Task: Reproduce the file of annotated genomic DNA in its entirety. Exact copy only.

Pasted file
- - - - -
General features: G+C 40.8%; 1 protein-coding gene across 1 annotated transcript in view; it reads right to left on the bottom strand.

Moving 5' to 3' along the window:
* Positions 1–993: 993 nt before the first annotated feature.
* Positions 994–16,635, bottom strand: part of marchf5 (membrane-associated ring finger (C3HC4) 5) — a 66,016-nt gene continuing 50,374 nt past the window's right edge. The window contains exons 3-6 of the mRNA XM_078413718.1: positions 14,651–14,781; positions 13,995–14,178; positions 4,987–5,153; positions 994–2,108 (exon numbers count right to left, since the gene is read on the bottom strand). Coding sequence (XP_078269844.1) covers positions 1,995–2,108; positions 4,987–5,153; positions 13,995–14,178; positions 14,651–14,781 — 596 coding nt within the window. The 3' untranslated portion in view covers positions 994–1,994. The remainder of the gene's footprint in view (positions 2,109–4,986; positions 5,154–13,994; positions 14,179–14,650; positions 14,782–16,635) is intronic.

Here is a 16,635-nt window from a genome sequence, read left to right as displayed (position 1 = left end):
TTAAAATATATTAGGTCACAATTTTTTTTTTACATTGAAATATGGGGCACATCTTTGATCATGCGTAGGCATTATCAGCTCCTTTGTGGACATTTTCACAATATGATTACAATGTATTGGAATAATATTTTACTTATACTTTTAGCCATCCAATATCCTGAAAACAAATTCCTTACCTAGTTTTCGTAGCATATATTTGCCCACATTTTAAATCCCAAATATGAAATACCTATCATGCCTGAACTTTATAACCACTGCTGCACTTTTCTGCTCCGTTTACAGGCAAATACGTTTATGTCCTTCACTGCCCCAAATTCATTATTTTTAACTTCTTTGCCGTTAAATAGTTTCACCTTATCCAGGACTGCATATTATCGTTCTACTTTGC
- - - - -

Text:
General features: G+C 40.8%; 1 protein-coding gene across 1 annotated transcript in view; it reads right to left on the bottom strand.

Moving 5' to 3' along the window:
* Positions 1–993: 993 nt before the first annotated feature.
* Positions 994–16,635, bottom strand: part of marchf5 (membrane-associated ring finger (C3HC4) 5) — a 66,016-nt gene continuing 50,374 nt past the window's right edge. The window contains exons 3-6 of the mRNA XM_078413718.1: positions 14,651–14,781; positions 13,995–14,178; positions 4,987–5,153; positions 994–2,108 (exon numbers count right to left, since the gene is read on the bottom strand). Coding sequence (XP_078269844.1) covers positions 1,995–2,108; positions 4,987–5,153; positions 13,995–14,178; positions 14,651–14,781 — 596 coding nt within the window. The 3' untranslated portion in view covers positions 994–1,994. The remainder of the gene's footprint in view (positions 2,109–4,986; positions 5,154–13,994; positions 14,179–14,650; positions 14,782–16,635) is intronic.

Here is a 16,635-nt window from a genome sequence, read left to right as displayed (position 1 = left end):
TTAAAATATATTAGGTCACAATTTTTTTTTTACATTGAAATATGGGGCACATCTTTGATCATGCGTAGGCATTATCAGCTCCTTTGTGGACATTTTCACAATATGATTACAATGTATTGGAATAATATTTTACTTATACTTTTAGCCATCCAATATCCTGAAAACAAATTCCTTACCTAGTTTTCGTAGCATATATTTGCCCACATTTTAAATCCCAAATATGAAATACCTATCATGCCTGAACTTTATAACCACTGCTGCACTTTTCTGCTCCGTTTACAGGCAAATACGTTTATGTCCTTCACTGCCCCAAATTCATTATTTTTAACTTCTTTGCCGTTAAATAGTTTCACCTTATCCAGGACTGCATATTATCGTTCTACTTTGC